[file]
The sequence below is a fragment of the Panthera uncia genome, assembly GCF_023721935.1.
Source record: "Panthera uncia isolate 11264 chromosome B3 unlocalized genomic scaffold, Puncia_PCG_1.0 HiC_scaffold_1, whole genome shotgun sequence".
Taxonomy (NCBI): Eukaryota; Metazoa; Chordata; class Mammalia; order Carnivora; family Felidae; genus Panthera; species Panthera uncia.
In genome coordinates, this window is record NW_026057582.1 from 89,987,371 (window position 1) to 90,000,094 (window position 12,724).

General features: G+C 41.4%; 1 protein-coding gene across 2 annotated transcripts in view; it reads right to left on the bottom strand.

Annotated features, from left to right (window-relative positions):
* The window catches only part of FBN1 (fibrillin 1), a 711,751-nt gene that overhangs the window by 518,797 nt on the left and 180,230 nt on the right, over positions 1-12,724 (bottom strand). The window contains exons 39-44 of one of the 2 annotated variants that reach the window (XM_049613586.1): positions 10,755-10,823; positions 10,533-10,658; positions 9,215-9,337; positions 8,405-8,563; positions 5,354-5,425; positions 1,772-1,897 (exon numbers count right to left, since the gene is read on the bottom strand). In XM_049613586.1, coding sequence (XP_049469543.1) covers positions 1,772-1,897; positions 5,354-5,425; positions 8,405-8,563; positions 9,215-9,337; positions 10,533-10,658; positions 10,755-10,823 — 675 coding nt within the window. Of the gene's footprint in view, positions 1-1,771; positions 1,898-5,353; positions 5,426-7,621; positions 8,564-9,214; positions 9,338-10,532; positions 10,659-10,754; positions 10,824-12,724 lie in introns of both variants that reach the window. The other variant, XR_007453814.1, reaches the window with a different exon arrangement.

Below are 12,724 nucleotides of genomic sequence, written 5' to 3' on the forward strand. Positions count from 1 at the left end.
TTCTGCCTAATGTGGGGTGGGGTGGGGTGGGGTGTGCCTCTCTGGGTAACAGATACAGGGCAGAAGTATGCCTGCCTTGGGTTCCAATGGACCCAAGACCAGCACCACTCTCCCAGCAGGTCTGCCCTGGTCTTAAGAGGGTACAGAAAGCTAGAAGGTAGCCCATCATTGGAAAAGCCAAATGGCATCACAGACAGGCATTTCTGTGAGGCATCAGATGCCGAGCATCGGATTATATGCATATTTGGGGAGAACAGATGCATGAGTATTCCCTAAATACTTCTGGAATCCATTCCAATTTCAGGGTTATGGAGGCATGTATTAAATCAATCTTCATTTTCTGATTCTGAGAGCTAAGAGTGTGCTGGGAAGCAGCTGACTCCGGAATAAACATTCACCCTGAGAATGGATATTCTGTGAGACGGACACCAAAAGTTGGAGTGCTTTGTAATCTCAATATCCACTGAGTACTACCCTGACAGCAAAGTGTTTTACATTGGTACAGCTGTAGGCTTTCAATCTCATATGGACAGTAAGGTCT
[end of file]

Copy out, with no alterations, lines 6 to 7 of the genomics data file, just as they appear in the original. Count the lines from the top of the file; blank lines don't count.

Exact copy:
Annotated features, from left to right (window-relative positions):
* The window catches only part of FBN1 (fibrillin 1), a 711,751-nt gene that overhangs the window by 518,797 nt on the left and 180,230 nt on the right, over positions 1-12,724 (bottom strand). The window contains exons 39-44 of one of the 2 annotated variants that reach the window (XM_049613586.1): positions 10,755-10,823; positions 10,533-10,658; positions 9,215-9,337; positions 8,405-8,563; positions 5,354-5,425; positions 1,772-1,897 (exon numbers count right to left, since the gene is read on the bottom strand). In XM_049613586.1, coding sequence (XP_049469543.1) covers positions 1,772-1,897; positions 5,354-5,425; positions 8,405-8,563; positions 9,215-9,337; positions 10,533-10,658; positions 10,755-10,823 — 675 coding nt within the window. Of the gene's footprint in view, positions 1-1,771; positions 1,898-5,353; positions 5,426-7,621; positions 8,564-9,214; positions 9,338-10,532; positions 10,659-10,754; positions 10,824-12,724 lie in introns of both variants that reach the window. The other variant, XR_007453814.1, reaches the window with a different exon arrangement.